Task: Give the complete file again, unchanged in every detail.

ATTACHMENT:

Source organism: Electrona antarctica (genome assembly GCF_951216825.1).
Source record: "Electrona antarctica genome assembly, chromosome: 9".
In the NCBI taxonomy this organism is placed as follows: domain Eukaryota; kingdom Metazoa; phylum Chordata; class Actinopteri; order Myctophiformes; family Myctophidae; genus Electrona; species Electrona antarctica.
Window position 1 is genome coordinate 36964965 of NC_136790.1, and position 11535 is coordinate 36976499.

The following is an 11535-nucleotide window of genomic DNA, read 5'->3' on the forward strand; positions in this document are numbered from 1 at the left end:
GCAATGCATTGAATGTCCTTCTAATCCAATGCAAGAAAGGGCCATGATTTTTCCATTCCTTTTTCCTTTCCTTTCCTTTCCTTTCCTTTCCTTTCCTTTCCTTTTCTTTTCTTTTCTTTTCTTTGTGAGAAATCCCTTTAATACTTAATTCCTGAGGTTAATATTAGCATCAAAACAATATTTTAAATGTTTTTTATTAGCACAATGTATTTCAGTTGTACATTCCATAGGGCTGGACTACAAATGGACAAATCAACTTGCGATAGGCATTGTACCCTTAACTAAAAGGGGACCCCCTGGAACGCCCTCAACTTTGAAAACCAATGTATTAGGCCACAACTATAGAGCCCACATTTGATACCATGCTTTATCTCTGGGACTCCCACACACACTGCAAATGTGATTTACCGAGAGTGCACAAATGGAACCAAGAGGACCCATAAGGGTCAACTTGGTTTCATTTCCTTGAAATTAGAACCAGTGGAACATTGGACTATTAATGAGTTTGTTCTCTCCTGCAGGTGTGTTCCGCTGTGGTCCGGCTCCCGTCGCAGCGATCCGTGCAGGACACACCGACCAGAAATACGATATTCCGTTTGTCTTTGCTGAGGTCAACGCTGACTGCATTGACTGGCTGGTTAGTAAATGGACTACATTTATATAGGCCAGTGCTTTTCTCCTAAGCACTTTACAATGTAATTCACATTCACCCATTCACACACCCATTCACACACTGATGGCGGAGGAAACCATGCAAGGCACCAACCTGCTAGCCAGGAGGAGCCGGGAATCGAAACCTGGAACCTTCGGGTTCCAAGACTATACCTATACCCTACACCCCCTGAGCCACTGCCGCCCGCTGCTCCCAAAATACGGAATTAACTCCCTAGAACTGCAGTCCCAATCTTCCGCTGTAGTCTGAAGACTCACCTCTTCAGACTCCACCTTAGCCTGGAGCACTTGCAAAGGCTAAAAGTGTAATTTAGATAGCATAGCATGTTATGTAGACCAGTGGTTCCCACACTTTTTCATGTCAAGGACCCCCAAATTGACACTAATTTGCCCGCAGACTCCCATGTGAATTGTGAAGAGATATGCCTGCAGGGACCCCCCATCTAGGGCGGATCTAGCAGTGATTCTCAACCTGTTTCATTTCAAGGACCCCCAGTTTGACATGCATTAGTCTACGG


Source organism: Electrona antarctica (genome assembly GCF_951216825.1).
Source record: "Electrona antarctica genome assembly, chromosome: 9".
In the NCBI taxonomy this organism is placed as follows: domain Eukaryota; kingdom Metazoa; phylum Chordata; class Actinopteri; order Myctophiformes; family Myctophidae; genus Electrona; species Electrona antarctica.
Window position 1 is genome coordinate 36964965 of NC_136790.1, and position 11535 is coordinate 36976499.

The following is an 11535-nucleotide window of genomic DNA, read 5'->3' on the forward strand; positions in this document are numbered from 1 at the left end:
GCAATGCATTGAATGTCCTTCTAATCCAATGCAAGAAAGGGCCATGATTTTTCCATTCCTTTTTCCTTTCCTTTCCTTTCCTTTCCTTTCCTTTCCTTTCCTTTTCTTTTCTTTTCTTTTCTTTGTGAGAAATCCCTTTAATACTTAATTCCTGAGGTTAATATTAGCATCAAAACAATATTTTAAATGTTTTTTATTAGCACAATGTATTTCAGTTGTACATTCCATAGGGCTGGACTACAAATGGACAAATCAACTTGCGATAGGCATTGTACCCTTAACTAAAAGGGGACCCCCTGGAACGCCCTCAACTTTGAAAACCAATGTATTAGGCCACAACTATAGAGCCCACATTTGATACCATGCTTTATCTCTGGGACTCCCACACACACTGCAAATGTGATTTACCGAGAGTGCACAAATGGAACCAAGAGGACCCATAAGGGTCAACTTGGTTTCATTTCCTTGAAATTAGAACCAGTGGAACATTGGACTATTAATGAGTTTGTTCTCTCCTGCAGGTGTGTTCCGCTGTGGTCCGGCTCCCGTCGCAGCGATCCGTGCAGGACACACCGACCAGAAATACGATATTCCGTTTGTCTTTGCTGAGGTCAACGCTGACTGCATTGACTGGCTGGTTAGTAAATGGACTACATTTATATAGGCCAGTGCTTTTCTCCTAAGCACTTTACAATGTAATTCACATTCACCCATTCACACACCCATTCACACACTGATGGCGGAGGAAACCATGCAAGGCACCAACCTGCTAGCCAGGAGGAGCCGGGAATCGAAACCTGGAACCTTCGGGTTCCAAGACTATACCTATACCCTACACCCCCTGAGCCACTGCCGCCCGCTGCTCCCAAAATACGGAATTAACTCCCTAGAACTGCAGTCCCAATCTTCCGCTGTAGTCTGAAGACTCACCTCTTCAGACTCCACCTTAGCCTGGAGCACTTGCAAAGGCTAAAAGTGTAATTTAGATAGCATAGCATGTTATGTAGACCAGTGGTTCCCACACTTTTTCATGTCAAGGACCCCCAAATTGACACTAATTTGCCCGCAGACTCCCATGTGAATTGTGAAGAGATATGCCTGCAGGGACCCCCCATCTAGGGCGGATCTAGCAGTGATTCTCAACCTGTTTCATTTCAAGGACCCCCAGTTTGACATGCATTAGTCTACGG